Net generation from nuclear was up 2.2% compared to the previous year. Electricity generation from other renewable sources increased in every region, mainly driven by the increase in production from newly-built wind and solar power plants that came online during 2017.

Fossil fuel consumption by region





map showing electricity regions

The chart above compares coal consumption in November 2016 and November 2017 by region and the second tab compares natural gas consumption by region over the same period. Changes in coal and natural gas consumption closely mirrored their respective changes in coal and natural gas generation.

The third tab presents the change in the relative share of fossil fuel consumption by fuel type on a percentage basis, calculated using equivalent energy content (Btu). This highlights changes in the relative market shares of coal, natural gas, and petroleum. In November 2017, the West, Texas, and Central saw an increase in the share of coal at the expense of natural gas. Conversely over the same period, the Southeast, Florida, MidAtlantic, and Northeast all saw an increase in the share of natural gas at the expense of coal.

The fourth tab presents the change in coal and natural gas consumption on an energy content basis by region. The changes in total coal and natural gas consumption were similar to the changes seen in total coal and natural gas net generation in each region.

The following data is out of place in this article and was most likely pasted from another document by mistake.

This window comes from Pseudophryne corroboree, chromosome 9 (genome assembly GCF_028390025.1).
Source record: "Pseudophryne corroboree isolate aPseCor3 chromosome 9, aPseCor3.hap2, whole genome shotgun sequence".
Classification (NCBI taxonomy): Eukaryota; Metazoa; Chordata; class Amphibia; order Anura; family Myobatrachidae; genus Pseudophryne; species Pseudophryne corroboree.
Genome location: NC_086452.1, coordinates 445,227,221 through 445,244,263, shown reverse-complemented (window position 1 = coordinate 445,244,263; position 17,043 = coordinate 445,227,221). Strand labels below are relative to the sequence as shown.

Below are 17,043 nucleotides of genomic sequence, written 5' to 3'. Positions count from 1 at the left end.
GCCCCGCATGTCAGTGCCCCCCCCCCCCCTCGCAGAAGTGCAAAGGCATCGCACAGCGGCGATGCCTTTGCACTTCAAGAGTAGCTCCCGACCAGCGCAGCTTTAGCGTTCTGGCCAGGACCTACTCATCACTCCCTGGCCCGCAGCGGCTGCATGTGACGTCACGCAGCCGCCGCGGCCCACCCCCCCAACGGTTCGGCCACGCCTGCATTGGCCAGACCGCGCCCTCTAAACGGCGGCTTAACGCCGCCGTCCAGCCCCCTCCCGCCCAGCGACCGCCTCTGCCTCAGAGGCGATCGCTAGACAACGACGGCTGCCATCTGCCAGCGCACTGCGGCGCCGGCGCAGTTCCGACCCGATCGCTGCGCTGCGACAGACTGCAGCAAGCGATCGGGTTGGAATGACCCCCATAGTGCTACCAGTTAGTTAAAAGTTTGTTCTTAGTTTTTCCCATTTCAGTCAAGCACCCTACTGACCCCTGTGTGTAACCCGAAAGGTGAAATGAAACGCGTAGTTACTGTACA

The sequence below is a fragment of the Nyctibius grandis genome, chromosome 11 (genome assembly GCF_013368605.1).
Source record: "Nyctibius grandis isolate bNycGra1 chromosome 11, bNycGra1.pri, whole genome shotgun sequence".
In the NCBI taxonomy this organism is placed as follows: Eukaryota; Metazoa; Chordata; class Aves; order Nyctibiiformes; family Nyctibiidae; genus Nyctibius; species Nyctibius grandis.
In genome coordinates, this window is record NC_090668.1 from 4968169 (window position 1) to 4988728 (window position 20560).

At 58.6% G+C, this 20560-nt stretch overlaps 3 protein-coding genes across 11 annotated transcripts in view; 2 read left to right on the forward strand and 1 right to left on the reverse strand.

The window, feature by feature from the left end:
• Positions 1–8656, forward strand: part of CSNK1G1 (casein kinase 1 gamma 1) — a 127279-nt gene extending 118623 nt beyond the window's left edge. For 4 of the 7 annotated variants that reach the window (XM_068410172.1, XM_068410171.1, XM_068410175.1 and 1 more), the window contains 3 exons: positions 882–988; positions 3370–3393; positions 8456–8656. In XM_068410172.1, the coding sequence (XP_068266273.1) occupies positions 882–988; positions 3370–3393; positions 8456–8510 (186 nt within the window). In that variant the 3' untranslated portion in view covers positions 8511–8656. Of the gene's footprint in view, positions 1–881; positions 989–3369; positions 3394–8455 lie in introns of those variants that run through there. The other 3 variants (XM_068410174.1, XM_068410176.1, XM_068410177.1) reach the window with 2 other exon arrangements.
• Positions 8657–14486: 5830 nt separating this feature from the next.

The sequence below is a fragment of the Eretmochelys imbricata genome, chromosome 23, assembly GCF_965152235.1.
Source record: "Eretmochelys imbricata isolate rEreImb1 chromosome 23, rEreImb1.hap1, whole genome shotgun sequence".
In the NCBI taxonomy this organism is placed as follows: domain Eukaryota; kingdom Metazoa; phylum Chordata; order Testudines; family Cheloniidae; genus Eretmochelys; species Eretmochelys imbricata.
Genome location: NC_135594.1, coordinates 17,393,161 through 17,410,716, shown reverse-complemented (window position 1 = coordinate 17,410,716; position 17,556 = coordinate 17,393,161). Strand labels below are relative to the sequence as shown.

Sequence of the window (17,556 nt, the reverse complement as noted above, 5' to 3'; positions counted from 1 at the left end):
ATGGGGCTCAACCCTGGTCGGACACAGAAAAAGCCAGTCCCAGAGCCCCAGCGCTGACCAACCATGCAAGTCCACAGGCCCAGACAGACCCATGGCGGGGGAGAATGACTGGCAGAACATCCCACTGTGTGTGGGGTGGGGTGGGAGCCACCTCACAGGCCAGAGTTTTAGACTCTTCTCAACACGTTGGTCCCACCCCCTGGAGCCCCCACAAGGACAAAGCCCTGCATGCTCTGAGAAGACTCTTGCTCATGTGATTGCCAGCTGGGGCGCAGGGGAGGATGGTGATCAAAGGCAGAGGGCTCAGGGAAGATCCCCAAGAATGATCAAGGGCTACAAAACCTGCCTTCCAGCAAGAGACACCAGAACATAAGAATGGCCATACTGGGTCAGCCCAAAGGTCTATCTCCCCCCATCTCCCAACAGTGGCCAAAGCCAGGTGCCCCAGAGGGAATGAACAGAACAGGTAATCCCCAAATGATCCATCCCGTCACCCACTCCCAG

Fossil fuel prices




To gain some insight into the changing pattern of consumption of fossil fuels over the past year, we look at relative monthly average fuel prices. A common way to compare fuel prices is on an equivalent $/MMBtu basis as shown in the chart above. The average price of natural gas at Henry Hub increased from the previous month, going from $2.95/MMBtu in October 2017 to $3.07/MMBtu in November 2017. The natural gas price for New York City (Transco Zone 6 NY) also increased from the previous month, going from $2.42/MMBtu in October 2017 to $3.00/MMBtu in November 2017. For the third consecutive month, the average price of Central Appalachian coal saw an increase from the previous month, going from $2.40/MMBtu in October 2017 to $2.54/MMBtu in November 2017.

For the fifth consecutive month, the New York Harbor residual oil price saw an increase from the previous month, going from $9.25/MMBtu in October 2017 to $10.31/MMBtu in November 2017. Regardless, oil used as a fuel for electricity generation is almost always priced out of the market.

A fuel price comparison based on equivalent energy content ($/MMBtu) does not reflect differences in energy conversion efficiency (heat rate) among different types of generators. Gas-fired combined-cycle units tend to be more efficient than coal-fired steam units. The second tab shows coal and natural gas prices on an equivalent energy content and efficiency basis. The price of natural gas at Henry Hub ($24.63/MWh) and New York City ($24.05/MWh) were below the price of Central Appalachian coal ($27.47/MWh) on a $/MWh basis. However, the spread between the New York City natural gas price and the price of Central Appalachian coal narrowed significantly due to the increase in the New York City natural gas price.